Articles are available for reprint as long as the author is acknowledged: Domenick J. Maglio Ph.D.

Wednesday, February 04, 2015


By Domenick J. Maglio Ph.D. Traditional Realist

Many charter schools advertise themselves as “Private, Public Schools.”  This branding is at best misleading or an outright deception. All of the money they use to finance these charter schools comes from public school tax money.  The amount of funding they receive differs from state to state.  They are publicly funded but privately run.

“School privatization is another confusing term that refers to establishing public charter schools through state legislation in the United States. The use of public money to hire private companies is the language of outsourcing government responsibilities. Again these often-large speculative companies are not using their own money to operate rather the tax money of the people.

Charter schools were founded in 1992 in Minneapolis and have expanded throughout the USA. Most of these schools are smaller than current public schools.
They can be brick and mortar schools or virtual schools. There are great variations in effectiveness. Some are high performing and others are mired in horror stories of providing inflated grades but producing poor standardized test results, college admission and retention.

The public school establishment argues that charter schools are siphoning off school funds that negatively affect the quality of public schools. They fail to state the charter schools are given approximately 80% of what an average public school student receives, which means 20% of the funds remain with the district. They say the unsavory relationship between state legislators and private companies has led to waste, corruption and fraud.  The public school proponents note that thousands of dollars are donated to state representative’s campaigns from these private companies seeking favorable laws for charter schools. They point to a lack of oversight and regulations leading to millions of dollars being embezzled from taxpayers.

The CEOs of some of these private companies refuse to release their exorbitant salaries.  Dollars are taken for services that are not provided by the charter school. These companies often transfer public money that was given in one state to use in another state to start a different enterprise. The disbursement of public funds for personal use has been another recurring issue. Government has a poor record of monitoring and regulating its public services and charter schools seem to be more readily falling through the cracks.

These private companies use public money as their cash cow.  They can purchase  privately owned buildings, and charge the state an outrageous price.  Some pay family members huge salaries for questionable services, which is forcing many charter schools to run at a loss. These financially questionable practices are causing some to even close their doors leaving the students and parents in disarray.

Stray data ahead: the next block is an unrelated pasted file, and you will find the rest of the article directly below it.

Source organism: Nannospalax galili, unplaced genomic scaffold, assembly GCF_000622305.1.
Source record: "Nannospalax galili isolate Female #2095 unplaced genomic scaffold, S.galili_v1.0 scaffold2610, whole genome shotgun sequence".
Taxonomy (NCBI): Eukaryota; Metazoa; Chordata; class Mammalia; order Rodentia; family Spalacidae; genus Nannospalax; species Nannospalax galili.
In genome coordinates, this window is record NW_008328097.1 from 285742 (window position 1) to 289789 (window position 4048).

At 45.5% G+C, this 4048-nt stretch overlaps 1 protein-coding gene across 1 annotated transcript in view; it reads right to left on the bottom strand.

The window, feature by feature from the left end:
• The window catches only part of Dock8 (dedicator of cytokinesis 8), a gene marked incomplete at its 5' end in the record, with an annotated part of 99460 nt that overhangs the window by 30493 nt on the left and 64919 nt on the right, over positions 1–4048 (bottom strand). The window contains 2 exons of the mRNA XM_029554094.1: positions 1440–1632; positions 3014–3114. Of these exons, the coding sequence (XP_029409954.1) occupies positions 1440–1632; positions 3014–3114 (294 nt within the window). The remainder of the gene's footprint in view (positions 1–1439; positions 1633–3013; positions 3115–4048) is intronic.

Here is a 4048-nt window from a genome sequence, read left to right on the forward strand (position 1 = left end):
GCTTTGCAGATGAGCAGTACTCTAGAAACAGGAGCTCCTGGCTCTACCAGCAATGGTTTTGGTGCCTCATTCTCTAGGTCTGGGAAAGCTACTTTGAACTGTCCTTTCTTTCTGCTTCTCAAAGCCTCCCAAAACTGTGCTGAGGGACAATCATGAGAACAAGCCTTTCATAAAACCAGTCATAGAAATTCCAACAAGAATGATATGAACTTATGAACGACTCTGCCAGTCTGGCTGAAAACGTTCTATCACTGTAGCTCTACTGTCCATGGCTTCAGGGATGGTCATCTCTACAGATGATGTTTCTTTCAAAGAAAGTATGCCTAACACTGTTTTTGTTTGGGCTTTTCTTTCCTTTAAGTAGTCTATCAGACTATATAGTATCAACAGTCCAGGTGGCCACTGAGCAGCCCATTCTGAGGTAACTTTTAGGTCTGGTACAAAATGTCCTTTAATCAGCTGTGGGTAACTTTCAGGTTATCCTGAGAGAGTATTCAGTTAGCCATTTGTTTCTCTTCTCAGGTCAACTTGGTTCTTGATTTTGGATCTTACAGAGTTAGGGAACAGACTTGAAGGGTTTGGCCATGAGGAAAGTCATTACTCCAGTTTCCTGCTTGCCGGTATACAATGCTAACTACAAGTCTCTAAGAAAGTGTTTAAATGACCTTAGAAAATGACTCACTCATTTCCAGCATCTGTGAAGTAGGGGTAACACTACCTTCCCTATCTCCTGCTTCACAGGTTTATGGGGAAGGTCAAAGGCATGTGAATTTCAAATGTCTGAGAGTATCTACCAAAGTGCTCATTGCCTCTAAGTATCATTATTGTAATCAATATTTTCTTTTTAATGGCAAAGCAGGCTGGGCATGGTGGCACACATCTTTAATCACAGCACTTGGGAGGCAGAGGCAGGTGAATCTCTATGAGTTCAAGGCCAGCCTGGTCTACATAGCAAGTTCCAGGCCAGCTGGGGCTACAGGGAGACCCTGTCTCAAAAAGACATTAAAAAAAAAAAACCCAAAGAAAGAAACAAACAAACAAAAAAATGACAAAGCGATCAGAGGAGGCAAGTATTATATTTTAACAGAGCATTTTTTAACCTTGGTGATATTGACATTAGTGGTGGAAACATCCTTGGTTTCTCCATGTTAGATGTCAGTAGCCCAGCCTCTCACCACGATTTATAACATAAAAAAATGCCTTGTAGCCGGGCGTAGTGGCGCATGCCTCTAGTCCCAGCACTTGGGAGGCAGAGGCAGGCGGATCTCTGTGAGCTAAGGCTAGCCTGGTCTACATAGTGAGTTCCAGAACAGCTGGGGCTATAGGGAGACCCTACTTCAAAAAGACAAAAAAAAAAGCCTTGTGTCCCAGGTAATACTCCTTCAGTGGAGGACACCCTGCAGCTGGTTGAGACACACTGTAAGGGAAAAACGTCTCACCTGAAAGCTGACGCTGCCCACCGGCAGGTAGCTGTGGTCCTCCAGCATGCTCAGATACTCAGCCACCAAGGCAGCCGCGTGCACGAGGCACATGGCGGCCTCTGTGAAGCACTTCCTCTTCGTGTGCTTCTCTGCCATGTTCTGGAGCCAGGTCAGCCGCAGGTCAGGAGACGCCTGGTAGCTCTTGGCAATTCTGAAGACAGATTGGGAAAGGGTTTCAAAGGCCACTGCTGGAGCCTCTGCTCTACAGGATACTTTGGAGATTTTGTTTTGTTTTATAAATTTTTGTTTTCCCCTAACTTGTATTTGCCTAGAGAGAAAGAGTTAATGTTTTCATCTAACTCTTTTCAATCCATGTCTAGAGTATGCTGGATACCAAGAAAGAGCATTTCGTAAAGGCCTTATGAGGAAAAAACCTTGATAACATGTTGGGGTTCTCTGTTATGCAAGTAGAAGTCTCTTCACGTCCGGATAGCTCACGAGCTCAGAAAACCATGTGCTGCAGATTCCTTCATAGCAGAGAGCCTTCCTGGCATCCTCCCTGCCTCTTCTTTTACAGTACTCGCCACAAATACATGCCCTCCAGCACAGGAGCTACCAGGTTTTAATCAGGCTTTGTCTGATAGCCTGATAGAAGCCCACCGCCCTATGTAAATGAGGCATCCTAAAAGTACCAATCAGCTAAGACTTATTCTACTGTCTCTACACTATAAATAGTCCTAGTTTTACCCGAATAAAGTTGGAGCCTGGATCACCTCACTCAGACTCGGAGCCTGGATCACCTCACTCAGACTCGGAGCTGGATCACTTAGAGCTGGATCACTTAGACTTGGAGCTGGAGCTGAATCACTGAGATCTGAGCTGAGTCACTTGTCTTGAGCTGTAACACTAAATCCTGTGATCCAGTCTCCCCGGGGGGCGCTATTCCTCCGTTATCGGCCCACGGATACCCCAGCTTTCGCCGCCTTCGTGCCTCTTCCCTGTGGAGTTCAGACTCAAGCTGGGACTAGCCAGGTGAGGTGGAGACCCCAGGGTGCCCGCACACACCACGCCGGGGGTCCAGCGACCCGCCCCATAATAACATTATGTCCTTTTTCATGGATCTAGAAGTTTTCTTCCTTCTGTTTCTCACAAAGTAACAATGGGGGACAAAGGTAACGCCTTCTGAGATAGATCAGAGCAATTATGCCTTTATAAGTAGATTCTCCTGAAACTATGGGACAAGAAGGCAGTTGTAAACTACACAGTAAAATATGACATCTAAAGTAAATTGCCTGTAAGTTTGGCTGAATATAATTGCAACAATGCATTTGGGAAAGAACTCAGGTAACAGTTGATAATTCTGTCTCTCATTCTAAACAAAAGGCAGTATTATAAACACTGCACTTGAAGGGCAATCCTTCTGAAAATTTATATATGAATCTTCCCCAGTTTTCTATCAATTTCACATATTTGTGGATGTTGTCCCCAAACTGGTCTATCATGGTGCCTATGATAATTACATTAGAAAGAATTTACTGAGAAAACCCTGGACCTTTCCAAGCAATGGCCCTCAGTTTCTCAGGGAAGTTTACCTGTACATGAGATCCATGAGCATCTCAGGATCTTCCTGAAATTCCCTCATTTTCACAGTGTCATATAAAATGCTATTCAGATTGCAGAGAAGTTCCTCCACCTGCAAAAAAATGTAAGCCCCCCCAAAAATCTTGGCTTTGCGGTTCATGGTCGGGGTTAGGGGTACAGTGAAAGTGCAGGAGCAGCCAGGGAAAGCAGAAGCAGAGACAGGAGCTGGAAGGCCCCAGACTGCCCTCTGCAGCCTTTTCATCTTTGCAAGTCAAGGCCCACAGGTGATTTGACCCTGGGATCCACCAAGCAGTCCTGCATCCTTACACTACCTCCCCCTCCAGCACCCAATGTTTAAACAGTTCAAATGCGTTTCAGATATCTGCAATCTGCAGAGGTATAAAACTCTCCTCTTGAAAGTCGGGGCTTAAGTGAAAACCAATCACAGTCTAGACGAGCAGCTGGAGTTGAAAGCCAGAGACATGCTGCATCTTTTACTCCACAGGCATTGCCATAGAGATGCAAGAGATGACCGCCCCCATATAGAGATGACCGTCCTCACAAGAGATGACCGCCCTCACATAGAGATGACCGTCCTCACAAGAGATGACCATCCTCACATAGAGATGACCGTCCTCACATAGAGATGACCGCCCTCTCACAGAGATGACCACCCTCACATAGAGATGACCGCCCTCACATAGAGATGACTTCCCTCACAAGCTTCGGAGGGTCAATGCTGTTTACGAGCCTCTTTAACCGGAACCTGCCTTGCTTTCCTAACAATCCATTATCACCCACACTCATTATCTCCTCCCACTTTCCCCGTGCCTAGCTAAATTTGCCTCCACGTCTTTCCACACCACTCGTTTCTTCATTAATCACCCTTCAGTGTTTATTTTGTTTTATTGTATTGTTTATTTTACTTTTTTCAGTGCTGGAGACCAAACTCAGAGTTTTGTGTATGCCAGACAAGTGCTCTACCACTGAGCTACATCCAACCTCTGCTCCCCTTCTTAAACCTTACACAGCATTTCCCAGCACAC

The academic inadequacies or the fiscally mismanaged charter school’s demise does not usually devastate the private company. They use public school money, not their own.  Unless they are prosecuted for breaking a law they can walk away without losing a dime of their own money.  Often they can reapply and obtain another charter school in the same community or move to another state to start this process over again.

For profit private school owners are totally different from charter school CEOs since their investment in their private school business belongs only to them. Their money is generated by tuition paid by parents, not taken from the public coffers. They are self-sufficient business people that pay taxes to the local community. These schools have the autonomy and flexibility to provide unique educational opportunities for many students.

The students and their parents are the customers. Parents and thus their children are invested in the school as they have “skin in the game.” When a significant number of dissatisfied families leave, the school makes necessary changes or goes out of business.  When their constituents love the school, it thrives. 

Private schools do not cost but instead save the public money.  They provide educational services that are free to the state and require no public money. According to studies, most provide quality education.

The state and federal government tax any revenue and financial transactions of the private school. Any loss incurred by the business directly affects the owner’s assets not anyone else’s. These entrepreneurs are willing to compete with “free” public education, which indicates a mission of caring rather than one of money.

Private schools are a win-win for the state and its citizens because they take students off the public school roll plus provide taxes for the state without draining any public funds. 

Domenick Maglio, PhD. is a columnist carried by various newspapers, an author of several books and owner/director of Wider Horizons School, a college prep program. You can visit Dr. Maglio at

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